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House of Commons Hansard
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Written Statements
10 January 2019
Volume 652

Written Statements

Thursday 10 January 2019

Business, Energy and Industrial Strategy

Outer Space Act: (Isle of Man)

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The Government intend to extend, to the Isle of Man, the provision for a limit to be set on an operator’s liability to indemnify the Government against claims brought for loss or damage arising from regulated space activity.

Under the Outer Space Act 1986 (the OSA), operators are required to indemnify the UK Government for any claims brought to the Government for damage or loss arising from activities regulated under the OSA.

Before 2015, this indemnity had no limit, meaning that operators were fully liable for any damages their activities caused. This unlimited liability was seen by industry as a commercial disadvantage and a provision was included in the Deregulation Act 2015 to amend the OSA, introducing a limit to the operator’s indemnity.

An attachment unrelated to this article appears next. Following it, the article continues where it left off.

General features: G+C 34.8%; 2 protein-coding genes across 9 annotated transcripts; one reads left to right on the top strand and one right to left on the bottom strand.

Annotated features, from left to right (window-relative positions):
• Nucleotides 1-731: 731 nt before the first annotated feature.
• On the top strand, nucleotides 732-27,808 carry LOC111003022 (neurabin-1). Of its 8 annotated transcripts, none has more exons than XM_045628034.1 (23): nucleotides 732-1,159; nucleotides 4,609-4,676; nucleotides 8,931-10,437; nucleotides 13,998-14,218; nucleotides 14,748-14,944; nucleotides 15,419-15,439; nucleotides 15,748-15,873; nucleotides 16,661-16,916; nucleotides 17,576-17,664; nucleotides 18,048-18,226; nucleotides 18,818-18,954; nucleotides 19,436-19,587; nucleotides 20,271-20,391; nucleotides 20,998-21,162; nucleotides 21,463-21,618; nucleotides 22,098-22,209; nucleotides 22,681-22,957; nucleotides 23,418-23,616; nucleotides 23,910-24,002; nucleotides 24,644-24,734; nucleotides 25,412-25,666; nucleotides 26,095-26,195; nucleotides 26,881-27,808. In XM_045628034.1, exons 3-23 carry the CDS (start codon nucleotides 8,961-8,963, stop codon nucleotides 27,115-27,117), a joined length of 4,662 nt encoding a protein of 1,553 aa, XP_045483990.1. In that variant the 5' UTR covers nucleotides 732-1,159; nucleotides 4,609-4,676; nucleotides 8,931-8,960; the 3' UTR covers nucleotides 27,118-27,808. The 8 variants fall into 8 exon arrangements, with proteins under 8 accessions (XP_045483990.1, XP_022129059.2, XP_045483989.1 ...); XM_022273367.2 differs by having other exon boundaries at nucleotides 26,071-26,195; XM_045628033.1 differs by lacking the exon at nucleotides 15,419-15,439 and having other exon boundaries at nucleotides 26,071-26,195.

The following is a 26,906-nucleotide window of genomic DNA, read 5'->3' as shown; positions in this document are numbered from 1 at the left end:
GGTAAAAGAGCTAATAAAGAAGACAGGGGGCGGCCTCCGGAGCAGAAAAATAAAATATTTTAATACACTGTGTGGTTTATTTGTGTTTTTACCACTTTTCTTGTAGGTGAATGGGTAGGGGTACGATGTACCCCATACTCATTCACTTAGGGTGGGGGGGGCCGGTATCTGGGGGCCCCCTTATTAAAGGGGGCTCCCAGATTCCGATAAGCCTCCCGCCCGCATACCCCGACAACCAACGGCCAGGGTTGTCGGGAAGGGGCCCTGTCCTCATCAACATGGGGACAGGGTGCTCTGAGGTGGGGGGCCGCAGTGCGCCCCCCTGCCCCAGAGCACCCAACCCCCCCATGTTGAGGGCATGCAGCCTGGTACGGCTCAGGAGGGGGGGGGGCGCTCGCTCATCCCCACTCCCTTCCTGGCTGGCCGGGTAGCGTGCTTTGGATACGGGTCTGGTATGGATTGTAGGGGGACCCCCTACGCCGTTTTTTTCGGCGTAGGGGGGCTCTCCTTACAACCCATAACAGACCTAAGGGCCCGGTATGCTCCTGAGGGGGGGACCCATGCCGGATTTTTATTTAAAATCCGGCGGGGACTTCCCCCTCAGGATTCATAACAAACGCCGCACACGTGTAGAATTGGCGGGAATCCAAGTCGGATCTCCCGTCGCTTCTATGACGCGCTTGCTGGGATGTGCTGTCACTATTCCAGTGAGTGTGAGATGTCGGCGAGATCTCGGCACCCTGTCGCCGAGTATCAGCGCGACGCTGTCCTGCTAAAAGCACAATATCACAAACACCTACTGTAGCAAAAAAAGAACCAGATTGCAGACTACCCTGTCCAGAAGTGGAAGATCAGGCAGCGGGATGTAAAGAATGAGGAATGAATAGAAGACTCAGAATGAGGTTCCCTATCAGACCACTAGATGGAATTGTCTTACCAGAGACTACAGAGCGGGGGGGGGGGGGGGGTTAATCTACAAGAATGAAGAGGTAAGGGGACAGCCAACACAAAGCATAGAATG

Extending the provision for a limit to be set to the Isle of Man, would have the effect of creating a contingent liability for the UK Government for amounts above the indemnity limit in respect of licences issued under the OSA as extended to the Isle of Man by way of the Outer Space Act 1986 (Isle of Man) Order 1990.

The OSA was applied to the Isle of Man in 1990 and the Government of the Isle of Man has requested that the indemnity limit in the amended OSA is extended to them, so that operators based on the Isle of Man will not be at a disadvantage in comparison with their UK counterparts.

The Government have agreed to extend the indemnity limit to the Isle of Man on the basis that the current letters of agreement that are in place with the Government of the Isle of Man are to be updated and formally exchanged following Parliament’s approval of this contingent liability. The updated letters will set out that the Isle of Man Government will meet any liability incurred as a result of Isle of Man space activity, above any indemnity limit set in a licence, that is not covered by insurance. However, the letters maintain the assurance that a request for any contribution from the Isle of Man Government will not be for a sum large enough to destabilise the Isle of Man economy.